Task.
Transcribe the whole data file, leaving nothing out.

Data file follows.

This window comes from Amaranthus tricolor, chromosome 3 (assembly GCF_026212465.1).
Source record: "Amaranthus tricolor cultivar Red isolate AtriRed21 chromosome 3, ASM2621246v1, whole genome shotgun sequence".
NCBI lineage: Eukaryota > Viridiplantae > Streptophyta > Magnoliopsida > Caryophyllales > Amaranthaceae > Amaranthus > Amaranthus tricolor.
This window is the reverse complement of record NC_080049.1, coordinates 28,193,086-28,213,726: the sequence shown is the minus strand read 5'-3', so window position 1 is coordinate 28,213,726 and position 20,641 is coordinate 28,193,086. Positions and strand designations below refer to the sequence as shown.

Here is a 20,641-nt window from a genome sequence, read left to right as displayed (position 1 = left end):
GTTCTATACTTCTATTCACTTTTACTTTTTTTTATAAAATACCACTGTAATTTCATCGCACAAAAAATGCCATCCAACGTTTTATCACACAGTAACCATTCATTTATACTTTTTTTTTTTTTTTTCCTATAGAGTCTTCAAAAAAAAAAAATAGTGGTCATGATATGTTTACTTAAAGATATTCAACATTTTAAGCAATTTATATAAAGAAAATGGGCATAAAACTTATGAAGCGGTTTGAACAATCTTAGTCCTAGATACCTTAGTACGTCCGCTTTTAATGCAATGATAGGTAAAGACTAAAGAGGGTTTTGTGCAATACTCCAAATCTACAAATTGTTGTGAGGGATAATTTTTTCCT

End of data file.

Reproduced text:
This window comes from Amaranthus tricolor, chromosome 3 (assembly GCF_026212465.1).
Source record: "Amaranthus tricolor cultivar Red isolate AtriRed21 chromosome 3, ASM2621246v1, whole genome shotgun sequence".
NCBI lineage: Eukaryota > Viridiplantae > Streptophyta > Magnoliopsida > Caryophyllales > Amaranthaceae > Amaranthus > Amaranthus tricolor.
This window is the reverse complement of record NC_080049.1, coordinates 28,193,086-28,213,726: the sequence shown is the minus strand read 5'-3', so window position 1 is coordinate 28,213,726 and position 20,641 is coordinate 28,193,086. Positions and strand designations below refer to the sequence as shown.

Here is a 20,641-nt window from a genome sequence, read left to right as displayed (position 1 = left end):
GTTCTATACTTCTATTCACTTTTACTTTTTTTTATAAAATACCACTGTAATTTCATCGCACAAAAAATGCCATCCAACGTTTTATCACACAGTAACCATTCATTTATACTTTTTTTTTTTTTTTTCCTATAGAGTCTTCAAAAAAAAAAAATAGTGGTCATGATATGTTTACTTAAAGATATTCAACATTTTAAGCAATTTATATAAAGAAAATGGGCATAAAACTTATGAAGCGGTTTGAACAATCTTAGTCCTAGATACCTTAGTACGTCCGCTTTTAATGCAATGATAGGTAAAGACTAAAGAGGGTTTTGTGCAATACTCCAAATCTACAAATTGTTGTGAGGGATAATTTTTTCCT